On appeal, plaintiffs claim that the district court failed to apply the correct legal standards in determining whether plaintiffs' protected speech was suppressed or restricted by the defendants; that the court erroneously refused to permit plaintiffs to testify about the chilling effects of defendants' actions; that the court refused to give sufficient weight to two arbitration findings favorable to plaintiff Trotman on the issue of his dismissal; that several of the court's factual findings were clearly erroneous; and that the district court erred in denying plaintiffs a jury trial which plaintiffs first sought in their amended complaint.
For the reasons stated below we will reverse the judgment of the district court and remand the case for a new trial.
The genesis of the controversy was President Branson's efforts to increase the student-faculty ratio from 12 to 1 to 20 to 1, which would have comported with guidelines promulgated by the Pennsylvania Department of Education, independent recommendations, and the practice at other Pennsylvania state-related institutions which had higher ratios than did Lincoln. This would have necessitated significant reductions in the size of the Lincoln faculty, and that faculty accordingly failed to agree to a Plan of Retrenchment proposed by Branson. On April 26, 1977, the faculty, on motion of W. T. Johnson, Chairman of the Chemistry Department, voted 46 to 10 at a faculty meeting to censure Branson and to ask the Governor to replace him. On April 28, 1977, Branson implemented his decision to send notices of termination to every faculty member, regardless of tenure, seniority, or likelihood of actually being terminated. These notices were sent pursuant to a faculty bylaw requiring that each faculty member be given one year's notice before termination. By December 1977 all of the retrenchment notices were rescinded with the exception of the one to plaintiff Trotman, an outspoken critic of the administration.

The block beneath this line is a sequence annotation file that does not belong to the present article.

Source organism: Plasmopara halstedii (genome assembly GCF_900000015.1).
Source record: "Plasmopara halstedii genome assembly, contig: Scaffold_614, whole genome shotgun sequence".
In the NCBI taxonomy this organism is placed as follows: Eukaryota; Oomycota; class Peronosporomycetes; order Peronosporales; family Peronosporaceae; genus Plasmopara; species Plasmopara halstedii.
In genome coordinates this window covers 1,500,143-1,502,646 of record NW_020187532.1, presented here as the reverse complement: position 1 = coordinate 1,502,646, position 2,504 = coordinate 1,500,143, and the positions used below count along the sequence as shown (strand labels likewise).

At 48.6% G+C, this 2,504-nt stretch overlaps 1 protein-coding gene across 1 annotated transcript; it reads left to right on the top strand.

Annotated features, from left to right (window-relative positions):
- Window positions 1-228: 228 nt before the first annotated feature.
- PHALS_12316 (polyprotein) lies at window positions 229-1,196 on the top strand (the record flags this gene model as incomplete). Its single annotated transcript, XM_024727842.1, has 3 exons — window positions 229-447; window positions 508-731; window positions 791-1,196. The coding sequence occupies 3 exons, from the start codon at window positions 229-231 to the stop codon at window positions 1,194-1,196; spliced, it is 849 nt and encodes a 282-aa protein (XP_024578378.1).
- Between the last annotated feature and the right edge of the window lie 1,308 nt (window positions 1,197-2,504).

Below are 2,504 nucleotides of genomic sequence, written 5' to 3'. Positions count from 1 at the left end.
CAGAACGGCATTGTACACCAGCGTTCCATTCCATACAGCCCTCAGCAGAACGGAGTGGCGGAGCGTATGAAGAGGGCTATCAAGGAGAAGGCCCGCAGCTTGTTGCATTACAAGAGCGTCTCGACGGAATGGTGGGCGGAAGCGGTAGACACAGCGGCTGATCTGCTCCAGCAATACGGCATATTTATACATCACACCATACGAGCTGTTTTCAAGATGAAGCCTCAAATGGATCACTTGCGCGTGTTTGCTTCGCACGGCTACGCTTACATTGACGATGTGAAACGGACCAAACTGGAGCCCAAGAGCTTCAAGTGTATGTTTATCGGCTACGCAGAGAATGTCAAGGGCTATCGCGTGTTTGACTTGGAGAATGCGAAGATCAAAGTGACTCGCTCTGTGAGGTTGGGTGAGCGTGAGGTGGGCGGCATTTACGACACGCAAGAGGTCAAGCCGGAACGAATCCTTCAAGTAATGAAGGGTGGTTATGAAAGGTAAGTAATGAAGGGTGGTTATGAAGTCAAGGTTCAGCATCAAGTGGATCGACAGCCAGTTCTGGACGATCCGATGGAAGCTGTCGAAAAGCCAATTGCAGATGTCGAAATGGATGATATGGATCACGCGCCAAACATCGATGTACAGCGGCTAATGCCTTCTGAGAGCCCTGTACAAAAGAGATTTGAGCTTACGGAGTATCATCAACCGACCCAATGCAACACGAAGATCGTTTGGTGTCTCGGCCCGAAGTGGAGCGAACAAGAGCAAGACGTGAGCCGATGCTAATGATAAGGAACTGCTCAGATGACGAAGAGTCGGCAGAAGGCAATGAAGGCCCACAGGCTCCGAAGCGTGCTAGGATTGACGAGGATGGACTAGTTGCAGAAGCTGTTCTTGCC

The retrenchment notices led to widespread, heated faculty opposition. Such opposition took many forms, including speeches, meetings, letters to the editor, faculty resolutions and picketing. The response of the University, and particularly Branson, is the basis for the plaintiffs' claim that defendants' actions violated plaintiffs' constitutional rights. For purpose of analysis, such actions will be grouped into those involving alleged retaliatory actions and those involving more direct infringement on speech.
C. James Trotman was Chairman of the English Department in April 1977 when these events began. He began teaching at Lincoln in the 1967-68 academic year; his teaching contract was renewed the following year. In 1969 Trotman took an extended leave in order to take graduate courses at Columbia University Teachers College, obtaining a Doctor of Education Degree (Ed.D.) in English. He returned to Lincoln in 1973 and was named Chairman of the English Department in that year. If his contract had been renewed during the 1977-78 academic year, he would have been awarded tenure because of his length of service. He was, however, an outspoken critic of President Branson and the retrenchment program. He was removed as Chairman of the English Department on June 30, 1977, and by letter dated December 13, 1977 he was notified that he was terminated as of June 30, 1978.